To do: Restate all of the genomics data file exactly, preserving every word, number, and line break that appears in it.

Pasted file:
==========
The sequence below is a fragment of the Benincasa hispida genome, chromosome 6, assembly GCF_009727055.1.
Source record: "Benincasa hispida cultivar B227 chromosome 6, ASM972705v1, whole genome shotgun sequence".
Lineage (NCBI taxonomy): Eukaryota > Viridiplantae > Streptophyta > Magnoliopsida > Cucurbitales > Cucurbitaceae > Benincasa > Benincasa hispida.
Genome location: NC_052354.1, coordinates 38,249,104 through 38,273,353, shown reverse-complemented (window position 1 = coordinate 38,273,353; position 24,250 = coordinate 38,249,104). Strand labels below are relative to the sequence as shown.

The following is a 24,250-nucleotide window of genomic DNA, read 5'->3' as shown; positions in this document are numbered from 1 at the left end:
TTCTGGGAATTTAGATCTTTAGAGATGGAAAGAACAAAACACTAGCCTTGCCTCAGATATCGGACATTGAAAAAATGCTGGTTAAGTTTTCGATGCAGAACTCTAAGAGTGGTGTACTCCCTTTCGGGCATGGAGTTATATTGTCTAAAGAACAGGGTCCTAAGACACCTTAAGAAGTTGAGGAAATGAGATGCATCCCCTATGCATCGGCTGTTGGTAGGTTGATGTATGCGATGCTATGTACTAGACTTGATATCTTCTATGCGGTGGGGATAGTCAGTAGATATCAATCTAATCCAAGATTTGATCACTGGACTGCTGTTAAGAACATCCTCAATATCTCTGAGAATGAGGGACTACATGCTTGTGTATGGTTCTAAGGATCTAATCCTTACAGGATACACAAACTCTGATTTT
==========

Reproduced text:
The sequence below is a fragment of the Benincasa hispida genome, chromosome 6, assembly GCF_009727055.1.
Source record: "Benincasa hispida cultivar B227 chromosome 6, ASM972705v1, whole genome shotgun sequence".
Lineage (NCBI taxonomy): Eukaryota > Viridiplantae > Streptophyta > Magnoliopsida > Cucurbitales > Cucurbitaceae > Benincasa > Benincasa hispida.
Genome location: NC_052354.1, coordinates 38,249,104 through 38,273,353, shown reverse-complemented (window position 1 = coordinate 38,273,353; position 24,250 = coordinate 38,249,104). Strand labels below are relative to the sequence as shown.

The following is a 24,250-nucleotide window of genomic DNA, read 5'->3' as shown; positions in this document are numbered from 1 at the left end:
TTCTGGGAATTTAGATCTTTAGAGATGGAAAGAACAAAACACTAGCCTTGCCTCAGATATCGGACATTGAAAAAATGCTGGTTAAGTTTTCGATGCAGAACTCTAAGAGTGGTGTACTCCCTTTCGGGCATGGAGTTATATTGTCTAAAGAACAGGGTCCTAAGACACCTTAAGAAGTTGAGGAAATGAGATGCATCCCCTATGCATCGGCTGTTGGTAGGTTGATGTATGCGATGCTATGTACTAGACTTGATATCTTCTATGCGGTGGGGATAGTCAGTAGATATCAATCTAATCCAAGATTTGATCACTGGACTGCTGTTAAGAACATCCTCAATATCTCTGAGAATGAGGGACTACATGCTTGTGTATGGTTCTAAGGATCTAATCCTTACAGGATACACAAACTCTGATTTT